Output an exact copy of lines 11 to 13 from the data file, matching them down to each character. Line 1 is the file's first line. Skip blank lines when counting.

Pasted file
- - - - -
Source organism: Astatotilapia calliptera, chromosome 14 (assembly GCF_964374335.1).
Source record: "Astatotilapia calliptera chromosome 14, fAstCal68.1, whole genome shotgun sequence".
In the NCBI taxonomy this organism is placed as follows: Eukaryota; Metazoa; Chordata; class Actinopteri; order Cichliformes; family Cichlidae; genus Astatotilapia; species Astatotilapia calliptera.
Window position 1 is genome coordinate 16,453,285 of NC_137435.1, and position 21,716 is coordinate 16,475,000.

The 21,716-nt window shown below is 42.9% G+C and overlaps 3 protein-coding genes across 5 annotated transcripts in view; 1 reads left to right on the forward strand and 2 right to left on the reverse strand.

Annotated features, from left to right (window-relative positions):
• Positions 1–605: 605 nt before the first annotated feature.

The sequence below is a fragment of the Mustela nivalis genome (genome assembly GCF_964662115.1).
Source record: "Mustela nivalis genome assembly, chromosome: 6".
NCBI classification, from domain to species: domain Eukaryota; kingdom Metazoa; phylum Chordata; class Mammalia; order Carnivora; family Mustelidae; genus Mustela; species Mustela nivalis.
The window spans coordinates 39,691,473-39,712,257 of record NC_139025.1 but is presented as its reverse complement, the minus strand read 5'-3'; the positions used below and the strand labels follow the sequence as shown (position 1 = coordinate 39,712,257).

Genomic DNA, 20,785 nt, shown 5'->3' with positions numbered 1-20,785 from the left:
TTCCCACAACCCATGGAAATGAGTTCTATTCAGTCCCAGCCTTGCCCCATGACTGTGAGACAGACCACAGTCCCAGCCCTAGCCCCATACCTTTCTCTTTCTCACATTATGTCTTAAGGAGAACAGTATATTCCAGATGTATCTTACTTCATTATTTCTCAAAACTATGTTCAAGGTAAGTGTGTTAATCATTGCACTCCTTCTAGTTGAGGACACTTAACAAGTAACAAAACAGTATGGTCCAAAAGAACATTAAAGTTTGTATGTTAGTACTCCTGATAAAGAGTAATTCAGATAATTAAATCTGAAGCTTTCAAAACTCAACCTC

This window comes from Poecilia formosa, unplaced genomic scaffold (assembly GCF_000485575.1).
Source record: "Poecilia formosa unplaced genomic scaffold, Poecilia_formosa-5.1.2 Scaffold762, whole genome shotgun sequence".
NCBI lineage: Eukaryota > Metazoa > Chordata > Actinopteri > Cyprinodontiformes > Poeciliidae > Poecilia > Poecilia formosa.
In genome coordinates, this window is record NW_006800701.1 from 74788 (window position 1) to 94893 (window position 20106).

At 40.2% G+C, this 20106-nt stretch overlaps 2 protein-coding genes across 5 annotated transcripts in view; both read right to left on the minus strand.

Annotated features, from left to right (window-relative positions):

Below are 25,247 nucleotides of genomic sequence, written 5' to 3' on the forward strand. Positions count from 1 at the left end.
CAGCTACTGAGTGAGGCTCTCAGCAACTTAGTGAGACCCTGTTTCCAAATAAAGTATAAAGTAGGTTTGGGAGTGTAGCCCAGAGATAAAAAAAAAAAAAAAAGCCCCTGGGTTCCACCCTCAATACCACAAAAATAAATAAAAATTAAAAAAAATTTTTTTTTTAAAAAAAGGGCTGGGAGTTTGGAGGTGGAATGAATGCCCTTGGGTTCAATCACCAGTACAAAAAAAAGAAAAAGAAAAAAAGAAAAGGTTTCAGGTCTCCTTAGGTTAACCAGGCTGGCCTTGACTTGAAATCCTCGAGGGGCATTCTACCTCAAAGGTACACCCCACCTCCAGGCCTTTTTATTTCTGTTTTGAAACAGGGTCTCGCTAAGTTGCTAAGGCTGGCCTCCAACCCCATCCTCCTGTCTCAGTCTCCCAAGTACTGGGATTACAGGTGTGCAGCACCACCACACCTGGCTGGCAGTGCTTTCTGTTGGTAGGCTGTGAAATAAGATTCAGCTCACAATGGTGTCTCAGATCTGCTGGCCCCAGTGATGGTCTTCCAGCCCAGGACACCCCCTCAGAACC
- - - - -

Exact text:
The window spans coordinates 39,691,473-39,712,257 of record NC_139025.1 but is presented as its reverse complement, the minus strand read 5'-3'; the positions used below and the strand labels follow the sequence as shown (position 1 = coordinate 39,712,257).

Genomic DNA, 20,785 nt, shown 5'->3' with positions numbered 1-20,785 from the left:
TTCCCACAACCCATGGAAATGAGTTCTATTCAGTCCCAGCCTTGCCCCATGACTGTGAGACAGACCACAGTCCCAGCCCTAGCCCCATACCTTTCTCTTTCTCACATTATGTCTTAAGGAGAACAGTATATTCCAGATGTATCTTACTTCATTATTTCTCAAAACTATGTTCAAGGTAAGTGTGTTAATCATTGCACTCCTTCTAGTTGAGGACACTTAACAAGTAACAAAACAGTATGGTCCAAAAGAACATTAAAGTTTGTATGTTAGTACTCCTGATAAAGAGTAATTCAGATAATTAAATCTGAAGCTTTCAAAACTCAACCTC